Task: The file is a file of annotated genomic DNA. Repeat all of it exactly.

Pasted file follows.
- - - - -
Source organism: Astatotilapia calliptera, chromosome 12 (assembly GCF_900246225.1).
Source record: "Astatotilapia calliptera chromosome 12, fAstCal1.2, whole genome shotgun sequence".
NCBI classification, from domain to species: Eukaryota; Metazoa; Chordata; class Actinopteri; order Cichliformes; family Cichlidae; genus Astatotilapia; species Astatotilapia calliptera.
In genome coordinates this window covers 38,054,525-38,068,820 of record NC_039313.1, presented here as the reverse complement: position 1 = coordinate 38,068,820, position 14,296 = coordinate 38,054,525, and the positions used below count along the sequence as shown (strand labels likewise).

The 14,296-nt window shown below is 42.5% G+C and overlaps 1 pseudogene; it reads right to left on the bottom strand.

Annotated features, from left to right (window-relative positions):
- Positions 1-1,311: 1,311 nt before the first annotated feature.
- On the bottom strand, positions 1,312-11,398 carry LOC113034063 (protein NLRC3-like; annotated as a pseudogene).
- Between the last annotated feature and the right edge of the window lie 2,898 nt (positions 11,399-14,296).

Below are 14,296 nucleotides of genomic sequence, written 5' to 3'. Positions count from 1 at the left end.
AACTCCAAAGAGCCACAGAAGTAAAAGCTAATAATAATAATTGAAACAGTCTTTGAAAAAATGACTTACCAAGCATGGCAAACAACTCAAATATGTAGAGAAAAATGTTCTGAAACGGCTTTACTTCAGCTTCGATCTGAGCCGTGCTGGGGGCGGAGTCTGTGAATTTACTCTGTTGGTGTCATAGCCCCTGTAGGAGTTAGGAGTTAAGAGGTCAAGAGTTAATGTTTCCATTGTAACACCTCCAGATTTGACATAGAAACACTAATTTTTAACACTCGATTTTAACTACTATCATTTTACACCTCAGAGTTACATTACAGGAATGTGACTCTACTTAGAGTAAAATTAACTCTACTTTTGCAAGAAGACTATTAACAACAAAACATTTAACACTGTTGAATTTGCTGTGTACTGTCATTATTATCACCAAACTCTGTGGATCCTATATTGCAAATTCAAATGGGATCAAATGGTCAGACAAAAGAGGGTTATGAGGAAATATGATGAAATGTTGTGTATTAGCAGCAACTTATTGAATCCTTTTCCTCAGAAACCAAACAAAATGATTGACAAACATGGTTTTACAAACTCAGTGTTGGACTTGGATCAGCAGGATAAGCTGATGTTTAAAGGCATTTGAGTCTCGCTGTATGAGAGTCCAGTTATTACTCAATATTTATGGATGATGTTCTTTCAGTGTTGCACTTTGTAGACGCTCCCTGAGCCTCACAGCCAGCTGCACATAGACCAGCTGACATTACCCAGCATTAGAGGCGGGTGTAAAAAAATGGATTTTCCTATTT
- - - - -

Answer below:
Source organism: Astatotilapia calliptera, chromosome 12 (assembly GCF_900246225.1).
Source record: "Astatotilapia calliptera chromosome 12, fAstCal1.2, whole genome shotgun sequence".
NCBI classification, from domain to species: Eukaryota; Metazoa; Chordata; class Actinopteri; order Cichliformes; family Cichlidae; genus Astatotilapia; species Astatotilapia calliptera.
In genome coordinates this window covers 38,054,525-38,068,820 of record NC_039313.1, presented here as the reverse complement: position 1 = coordinate 38,068,820, position 14,296 = coordinate 38,054,525, and the positions used below count along the sequence as shown (strand labels likewise).

The 14,296-nt window shown below is 42.5% G+C and overlaps 1 pseudogene; it reads right to left on the bottom strand.

Annotated features, from left to right (window-relative positions):
- Positions 1-1,311: 1,311 nt before the first annotated feature.
- On the bottom strand, positions 1,312-11,398 carry LOC113034063 (protein NLRC3-like; annotated as a pseudogene).
- Between the last annotated feature and the right edge of the window lie 2,898 nt (positions 11,399-14,296).

Below are 14,296 nucleotides of genomic sequence, written 5' to 3'. Positions count from 1 at the left end.
AACTCCAAAGAGCCACAGAAGTAAAAGCTAATAATAATAATTGAAACAGTCTTTGAAAAAATGACTTACCAAGCATGGCAAACAACTCAAATATGTAGAGAAAAATGTTCTGAAACGGCTTTACTTCAGCTTCGATCTGAGCCGTGCTGGGGGCGGAGTCTGTGAATTTACTCTGTTGGTGTCATAGCCCCTGTAGGAGTTAGGAGTTAAGAGGTCAAGAGTTAATGTTTCCATTGTAACACCTCCAGATTTGACATAGAAACACTAATTTTTAACACTCGATTTTAACTACTATCATTTTACACCTCAGAGTTACATTACAGGAATGTGACTCTACTTAGAGTAAAATTAACTCTACTTTTGCAAGAAGACTATTAACAACAAAACATTTAACACTGTTGAATTTGCTGTGTACTGTCATTATTATCACCAAACTCTGTGGATCCTATATTGCAAATTCAAATGGGATCAAATGGTCAGACAAAAGAGGGTTATGAGGAAATATGATGAAATGTTGTGTATTAGCAGCAACTTATTGAATCCTTTTCCTCAGAAACCAAACAAAATGATTGACAAACATGGTTTTACAAACTCAGTGTTGGACTTGGATCAGCAGGATAAGCTGATGTTTAAAGGCATTTGAGTCTCGCTGTATGAGAGTCCAGTTATTACTCAATATTTATGGATGATGTTCTTTCAGTGTTGCACTTTGTAGACGCTCCCTGAGCCTCACAGCCAGCTGCACATAGACCAGCTGACATTACCCAGCATTAGAGGCGGGTGTAAAAAAATGGATTTTCCTATTT